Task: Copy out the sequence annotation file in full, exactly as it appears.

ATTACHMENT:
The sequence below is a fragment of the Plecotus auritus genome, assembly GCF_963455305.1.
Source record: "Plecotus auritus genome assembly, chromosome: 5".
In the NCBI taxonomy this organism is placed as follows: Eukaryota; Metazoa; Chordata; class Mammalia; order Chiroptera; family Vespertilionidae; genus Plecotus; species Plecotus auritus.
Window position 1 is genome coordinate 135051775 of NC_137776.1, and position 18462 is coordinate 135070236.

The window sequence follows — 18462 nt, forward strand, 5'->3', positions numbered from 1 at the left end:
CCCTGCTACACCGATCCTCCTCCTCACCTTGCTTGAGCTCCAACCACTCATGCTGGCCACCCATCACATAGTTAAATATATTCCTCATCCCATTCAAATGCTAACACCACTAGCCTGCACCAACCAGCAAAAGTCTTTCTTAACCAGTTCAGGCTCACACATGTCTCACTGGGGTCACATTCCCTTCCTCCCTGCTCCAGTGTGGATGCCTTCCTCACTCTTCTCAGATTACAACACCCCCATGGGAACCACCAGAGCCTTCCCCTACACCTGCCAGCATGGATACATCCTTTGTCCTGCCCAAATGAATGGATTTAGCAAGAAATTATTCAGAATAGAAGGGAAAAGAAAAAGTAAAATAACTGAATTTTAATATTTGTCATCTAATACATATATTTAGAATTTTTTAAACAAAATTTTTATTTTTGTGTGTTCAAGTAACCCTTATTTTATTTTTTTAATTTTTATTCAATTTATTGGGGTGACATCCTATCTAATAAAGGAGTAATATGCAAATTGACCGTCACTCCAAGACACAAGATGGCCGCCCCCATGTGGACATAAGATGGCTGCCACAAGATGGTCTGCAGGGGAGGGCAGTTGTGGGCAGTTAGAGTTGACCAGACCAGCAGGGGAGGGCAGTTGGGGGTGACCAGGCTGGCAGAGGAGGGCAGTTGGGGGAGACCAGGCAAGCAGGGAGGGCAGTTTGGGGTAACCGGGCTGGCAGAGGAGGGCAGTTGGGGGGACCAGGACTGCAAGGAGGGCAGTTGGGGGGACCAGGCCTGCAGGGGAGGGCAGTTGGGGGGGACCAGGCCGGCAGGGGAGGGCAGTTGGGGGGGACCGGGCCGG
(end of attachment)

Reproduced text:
The sequence below is a fragment of the Plecotus auritus genome, assembly GCF_963455305.1.
Source record: "Plecotus auritus genome assembly, chromosome: 5".
In the NCBI taxonomy this organism is placed as follows: Eukaryota; Metazoa; Chordata; class Mammalia; order Chiroptera; family Vespertilionidae; genus Plecotus; species Plecotus auritus.
Window position 1 is genome coordinate 135051775 of NC_137776.1, and position 18462 is coordinate 135070236.

The window sequence follows — 18462 nt, forward strand, 5'->3', positions numbered from 1 at the left end:
CCCTGCTACACCGATCCTCCTCCTCACCTTGCTTGAGCTCCAACCACTCATGCTGGCCACCCATCACATAGTTAAATATATTCCTCATCCCATTCAAATGCTAACACCACTAGCCTGCACCAACCAGCAAAAGTCTTTCTTAACCAGTTCAGGCTCACACATGTCTCACTGGGGTCACATTCCCTTCCTCCCTGCTCCAGTGTGGATGCCTTCCTCACTCTTCTCAGATTACAACACCCCCATGGGAACCACCAGAGCCTTCCCCTACACCTGCCAGCATGGATACATCCTTTGTCCTGCCCAAATGAATGGATTTAGCAAGAAATTATTCAGAATAGAAGGGAAAAGAAAAAGTAAAATAACTGAATTTTAATATTTGTCATCTAATACATATATTTAGAATTTTTTAAACAAAATTTTTATTTTTGTGTGTTCAAGTAACCCTTATTTTATTTTTTTAATTTTTATTCAATTTATTGGGGTGACATCCTATCTAATAAAGGAGTAATATGCAAATTGACCGTCACTCCAAGACACAAGATGGCCGCCCCCATGTGGACATAAGATGGCTGCCACAAGATGGTCTGCAGGGGAGGGCAGTTGTGGGCAGTTAGAGTTGACCAGACCAGCAGGGGAGGGCAGTTGGGGGTGACCAGGCTGGCAGAGGAGGGCAGTTGGGGGAGACCAGGCAAGCAGGGAGGGCAGTTTGGGGTAACCGGGCTGGCAGAGGAGGGCAGTTGGGGGGACCAGGACTGCAAGGAGGGCAGTTGGGGGGACCAGGCCTGCAGGGGAGGGCAGTTGGGGGGGACCAGGCCGGCAGGGGAGGGCAGTTGGGGGGGACCGGGCCGG